January 23, 2013


More than one person recommended this novel to me, and I must say this: those people who recommended this book failed to express to me how much I'd find myself in need of a few tissues at the end.  R.J. Palacio's Wonder recounts the story of August, a 10-year-old boy who has a facial deformity, and who starts going to real school at middle-school age when everyone first starts middle school.

His parents' reasoning, more or less, is that quite a lot of kids will be new.

But August's facial deformity is pretty severe, and despite his age, his parents baby him.  And he lets them.  He's used to being the center of attention; having surgeries to construct and reconstruct his face has caused that.  His older sister Via has never showed any inkling of resentment.

The story of August acclimating to school--that era of school when kids are often, as I recall, truly terrible--is both happy and sad, as he finds friends, as people inevitably make fun of him, and as he and everyone else have to come to terms with themselves.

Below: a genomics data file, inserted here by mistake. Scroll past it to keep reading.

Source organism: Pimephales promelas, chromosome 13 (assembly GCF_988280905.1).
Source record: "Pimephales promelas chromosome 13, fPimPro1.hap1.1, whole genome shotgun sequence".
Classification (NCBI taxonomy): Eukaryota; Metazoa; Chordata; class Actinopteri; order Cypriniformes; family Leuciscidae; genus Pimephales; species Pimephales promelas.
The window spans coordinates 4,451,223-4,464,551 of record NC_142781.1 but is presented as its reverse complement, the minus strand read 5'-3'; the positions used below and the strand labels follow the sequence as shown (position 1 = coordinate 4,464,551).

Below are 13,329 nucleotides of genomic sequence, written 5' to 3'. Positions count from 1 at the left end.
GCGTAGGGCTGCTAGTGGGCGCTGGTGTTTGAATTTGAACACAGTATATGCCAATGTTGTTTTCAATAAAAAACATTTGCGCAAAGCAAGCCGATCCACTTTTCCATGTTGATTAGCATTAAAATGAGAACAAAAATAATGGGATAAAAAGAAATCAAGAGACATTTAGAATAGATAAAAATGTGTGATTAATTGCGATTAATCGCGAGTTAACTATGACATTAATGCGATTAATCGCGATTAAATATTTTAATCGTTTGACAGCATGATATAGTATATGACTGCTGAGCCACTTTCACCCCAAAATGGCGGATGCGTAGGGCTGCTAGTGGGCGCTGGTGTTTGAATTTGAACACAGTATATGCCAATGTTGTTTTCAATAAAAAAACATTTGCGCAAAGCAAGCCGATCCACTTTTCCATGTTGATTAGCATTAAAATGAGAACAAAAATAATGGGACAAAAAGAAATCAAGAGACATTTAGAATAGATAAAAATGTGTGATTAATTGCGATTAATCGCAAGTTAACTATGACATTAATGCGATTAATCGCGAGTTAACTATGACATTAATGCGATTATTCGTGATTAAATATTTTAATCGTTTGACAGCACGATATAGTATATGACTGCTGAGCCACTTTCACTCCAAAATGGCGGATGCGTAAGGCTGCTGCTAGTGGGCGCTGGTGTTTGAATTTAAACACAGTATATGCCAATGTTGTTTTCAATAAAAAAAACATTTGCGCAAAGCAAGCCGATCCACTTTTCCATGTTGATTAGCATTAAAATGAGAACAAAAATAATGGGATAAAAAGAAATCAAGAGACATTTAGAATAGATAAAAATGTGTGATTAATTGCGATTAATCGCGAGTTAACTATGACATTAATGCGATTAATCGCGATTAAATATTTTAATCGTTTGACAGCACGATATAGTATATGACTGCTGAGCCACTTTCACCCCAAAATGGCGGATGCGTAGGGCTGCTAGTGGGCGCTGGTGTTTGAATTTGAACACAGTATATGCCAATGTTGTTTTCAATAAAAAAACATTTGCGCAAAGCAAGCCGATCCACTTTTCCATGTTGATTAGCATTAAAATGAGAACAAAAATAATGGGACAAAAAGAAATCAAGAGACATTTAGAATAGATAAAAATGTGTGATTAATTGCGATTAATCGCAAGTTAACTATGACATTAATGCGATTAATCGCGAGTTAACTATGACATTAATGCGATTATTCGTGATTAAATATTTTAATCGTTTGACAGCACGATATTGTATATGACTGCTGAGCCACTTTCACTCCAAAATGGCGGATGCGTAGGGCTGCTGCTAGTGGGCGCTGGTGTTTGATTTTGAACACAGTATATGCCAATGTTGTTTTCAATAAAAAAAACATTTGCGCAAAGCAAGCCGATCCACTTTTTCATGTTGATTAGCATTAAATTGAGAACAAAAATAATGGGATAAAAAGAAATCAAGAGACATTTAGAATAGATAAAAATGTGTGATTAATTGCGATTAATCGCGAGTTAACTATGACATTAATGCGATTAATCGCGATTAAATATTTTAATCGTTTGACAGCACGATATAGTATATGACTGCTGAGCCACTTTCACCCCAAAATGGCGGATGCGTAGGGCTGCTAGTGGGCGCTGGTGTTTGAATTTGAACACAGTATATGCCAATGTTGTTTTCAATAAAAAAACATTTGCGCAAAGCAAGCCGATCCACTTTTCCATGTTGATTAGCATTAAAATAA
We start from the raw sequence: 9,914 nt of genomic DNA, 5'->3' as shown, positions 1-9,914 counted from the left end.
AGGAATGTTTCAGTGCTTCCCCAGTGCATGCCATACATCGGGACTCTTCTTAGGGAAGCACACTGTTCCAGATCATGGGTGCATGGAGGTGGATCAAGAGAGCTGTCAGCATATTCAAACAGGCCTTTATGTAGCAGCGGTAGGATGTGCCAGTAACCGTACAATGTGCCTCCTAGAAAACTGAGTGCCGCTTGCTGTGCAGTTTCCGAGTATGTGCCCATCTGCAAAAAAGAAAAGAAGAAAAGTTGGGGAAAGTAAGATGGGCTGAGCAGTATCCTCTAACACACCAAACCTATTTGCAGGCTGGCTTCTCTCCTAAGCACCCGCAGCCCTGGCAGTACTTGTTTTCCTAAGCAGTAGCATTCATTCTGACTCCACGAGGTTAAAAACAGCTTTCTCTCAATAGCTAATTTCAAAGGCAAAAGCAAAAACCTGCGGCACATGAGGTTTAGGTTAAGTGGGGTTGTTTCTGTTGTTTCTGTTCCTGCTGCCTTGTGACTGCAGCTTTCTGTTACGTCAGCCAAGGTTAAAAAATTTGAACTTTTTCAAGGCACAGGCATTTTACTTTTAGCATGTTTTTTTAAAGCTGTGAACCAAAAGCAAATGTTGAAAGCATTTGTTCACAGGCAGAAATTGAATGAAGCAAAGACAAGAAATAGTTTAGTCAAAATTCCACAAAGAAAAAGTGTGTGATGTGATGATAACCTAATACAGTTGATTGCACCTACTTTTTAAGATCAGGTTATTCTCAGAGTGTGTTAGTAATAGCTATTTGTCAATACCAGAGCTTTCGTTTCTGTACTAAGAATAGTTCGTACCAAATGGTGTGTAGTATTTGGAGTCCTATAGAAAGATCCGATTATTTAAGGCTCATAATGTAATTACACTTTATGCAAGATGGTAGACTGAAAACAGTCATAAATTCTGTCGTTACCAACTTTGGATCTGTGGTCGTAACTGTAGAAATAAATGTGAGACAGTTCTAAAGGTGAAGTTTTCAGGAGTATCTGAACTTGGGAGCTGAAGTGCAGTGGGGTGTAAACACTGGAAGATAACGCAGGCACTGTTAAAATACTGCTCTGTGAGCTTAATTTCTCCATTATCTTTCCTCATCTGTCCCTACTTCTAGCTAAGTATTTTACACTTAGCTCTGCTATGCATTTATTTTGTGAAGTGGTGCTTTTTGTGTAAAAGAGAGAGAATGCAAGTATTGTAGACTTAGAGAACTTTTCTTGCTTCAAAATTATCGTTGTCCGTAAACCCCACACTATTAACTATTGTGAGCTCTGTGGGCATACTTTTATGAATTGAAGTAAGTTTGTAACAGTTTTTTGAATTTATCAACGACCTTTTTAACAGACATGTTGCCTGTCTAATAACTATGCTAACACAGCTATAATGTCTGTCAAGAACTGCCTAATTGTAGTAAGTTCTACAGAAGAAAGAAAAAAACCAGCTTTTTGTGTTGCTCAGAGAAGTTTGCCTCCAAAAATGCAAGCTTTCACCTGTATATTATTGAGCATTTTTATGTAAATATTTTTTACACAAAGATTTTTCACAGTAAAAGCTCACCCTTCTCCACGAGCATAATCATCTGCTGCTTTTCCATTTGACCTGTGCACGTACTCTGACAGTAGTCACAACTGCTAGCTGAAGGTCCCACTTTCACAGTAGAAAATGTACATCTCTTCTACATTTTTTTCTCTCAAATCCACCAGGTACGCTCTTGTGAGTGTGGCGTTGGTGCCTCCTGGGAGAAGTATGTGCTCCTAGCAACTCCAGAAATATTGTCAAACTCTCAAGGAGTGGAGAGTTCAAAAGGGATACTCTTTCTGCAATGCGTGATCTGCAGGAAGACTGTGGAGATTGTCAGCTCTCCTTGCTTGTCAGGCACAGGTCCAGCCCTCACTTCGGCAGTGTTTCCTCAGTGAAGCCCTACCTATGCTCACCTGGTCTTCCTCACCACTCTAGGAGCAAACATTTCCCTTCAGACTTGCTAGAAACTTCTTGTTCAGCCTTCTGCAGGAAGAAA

Told through multiple perspectives (including August, his friends, his sister, his sister's boyfriend, his sister's friend-but-not-friend anymore), this book paints a clear picture of how people react to August.  And how August can't help struggling a little bit.

As is ever the way, there are some about-faces from mean kids to nice kids.  Some mean kids who never stop being mean, and whose parents prove as atrocious as their children.  It's a nice tidy little portrayal of how I'd like to think people generally are: hesitant sometimes, cruel sometimes, but also sometimes kind.  Also sometimes ready to rise to the occasion.

Sniffling is inevitable, and as I said...I required tissues.

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